“The X 1/9 seemed to be a very honest original in superb condition. Despite this, I dismantled the engine to make sure, but I discovered nothing wrong. Even the cylinder bores were in excellent condition as were the big-end bearings, which still showed the ‘olio Fiat’ logo stamped on them. The only minor hiccup was some dents on the bodywork, more than likely caused by hail. These soon disappeared when the old motor was resprayed in the original red”.
The Fiat X 1/9 was a two-seater, mid-engine sports car designed by Bertone for Fiat. Its highlights featured excellent handling, a light and removable hard top (targa top), front and rear storage compartments, as well as a design that complied with US safety regulations. Fiat produced this model between 1972 and 1979, when the American market was no longer viable. In 1979 Bertone acquired production rights, and carried on producing the model, with some modifications, until 1989.
In similar fashion, last year, as he was again surfing the net, Saliba came across another Italian iconic car for sale in Berkshire, England. It was a red, 1983 Alfa Alfetta GTV 2L fastback coupe, a vehicle for which he also had a soft spot.
“If one follows the Italian scene, one understands the importance of this model. In its day it was extensively used in both road and track racing, and later in hillclimbs.”
Ever cautious, Saliba again sought the UK AA advice and guidance prior to trying to buy it. And then he hit a snag. When in the negotiating process the English owner realised that Saliba wanted to bring the car to Malta, he refused to sell it to him, as he was adamant that the Alfetta must never be sold overseas. Not easily rebuffed, Saliba got it through the side door, by asking a friend of his in England to buy it for him, and eventually, the Alfetta made its way to Malta.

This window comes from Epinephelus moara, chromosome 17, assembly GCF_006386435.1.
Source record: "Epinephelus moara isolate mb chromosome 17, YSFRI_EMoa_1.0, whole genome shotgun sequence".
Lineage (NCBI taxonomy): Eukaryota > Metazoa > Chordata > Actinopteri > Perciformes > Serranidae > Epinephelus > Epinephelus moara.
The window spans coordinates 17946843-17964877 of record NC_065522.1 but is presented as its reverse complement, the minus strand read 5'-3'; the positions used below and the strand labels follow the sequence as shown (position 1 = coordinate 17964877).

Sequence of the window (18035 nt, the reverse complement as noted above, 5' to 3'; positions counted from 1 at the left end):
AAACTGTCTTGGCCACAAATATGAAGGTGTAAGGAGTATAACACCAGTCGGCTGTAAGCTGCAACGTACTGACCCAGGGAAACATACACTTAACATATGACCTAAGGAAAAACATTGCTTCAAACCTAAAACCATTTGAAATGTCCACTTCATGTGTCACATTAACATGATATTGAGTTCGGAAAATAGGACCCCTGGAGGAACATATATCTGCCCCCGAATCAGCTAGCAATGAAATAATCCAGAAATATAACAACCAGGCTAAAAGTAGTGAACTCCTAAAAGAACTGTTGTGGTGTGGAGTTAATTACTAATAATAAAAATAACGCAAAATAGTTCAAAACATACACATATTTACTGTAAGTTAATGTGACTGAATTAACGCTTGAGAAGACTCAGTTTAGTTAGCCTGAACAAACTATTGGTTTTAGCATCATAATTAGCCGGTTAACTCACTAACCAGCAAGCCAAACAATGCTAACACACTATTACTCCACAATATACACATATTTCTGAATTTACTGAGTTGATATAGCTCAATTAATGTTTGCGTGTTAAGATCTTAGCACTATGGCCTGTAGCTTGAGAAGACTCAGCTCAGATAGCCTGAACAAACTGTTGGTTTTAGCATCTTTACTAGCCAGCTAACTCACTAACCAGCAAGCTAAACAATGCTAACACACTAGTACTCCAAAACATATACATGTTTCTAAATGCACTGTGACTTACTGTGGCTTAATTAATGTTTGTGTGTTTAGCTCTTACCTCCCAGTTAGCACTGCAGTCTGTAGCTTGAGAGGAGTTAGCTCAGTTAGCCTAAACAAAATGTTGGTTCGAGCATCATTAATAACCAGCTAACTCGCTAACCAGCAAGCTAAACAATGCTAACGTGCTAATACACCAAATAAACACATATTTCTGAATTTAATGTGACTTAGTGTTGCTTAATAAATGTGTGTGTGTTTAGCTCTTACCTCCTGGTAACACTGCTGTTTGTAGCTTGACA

Saliba says that the car had been restored in the UK, and that its condition was good. The only immediate task that he could think of was a change of colour, from red to black. But a good friend of his, Dione, who also owns a X 1/9, advised against such a move.
“Enjoy it in its present state, while it is still roadworthy, he told me, and then go for a nut and bolt restoration – and I followed his good counsel”.
A regular participant in Old Motors Club events, he is best at home when, accompanied by his wife Ethel, he goes with club members on the annual trip to Sicily, in one of his two Italian icons. He feels that keen enthusiasm in old cars, both in Malta as well as abroad, is burgeoning owing to the fact that now many people do not regard it as just a hobby, but also as an investment.
One would think that with two Italian motoring masterpieces at home, Simon would have quenched his thirst for Italian designed cars. But another dream is still on the wish list – that of acquiring a Lotus Esprit. Although the vehicle was produced in the UK, Simon is quick to point out that it was the brainchild of Italian artist Giorgetto Giugiaro, who he deems as one of Italy’s most famous auto designers.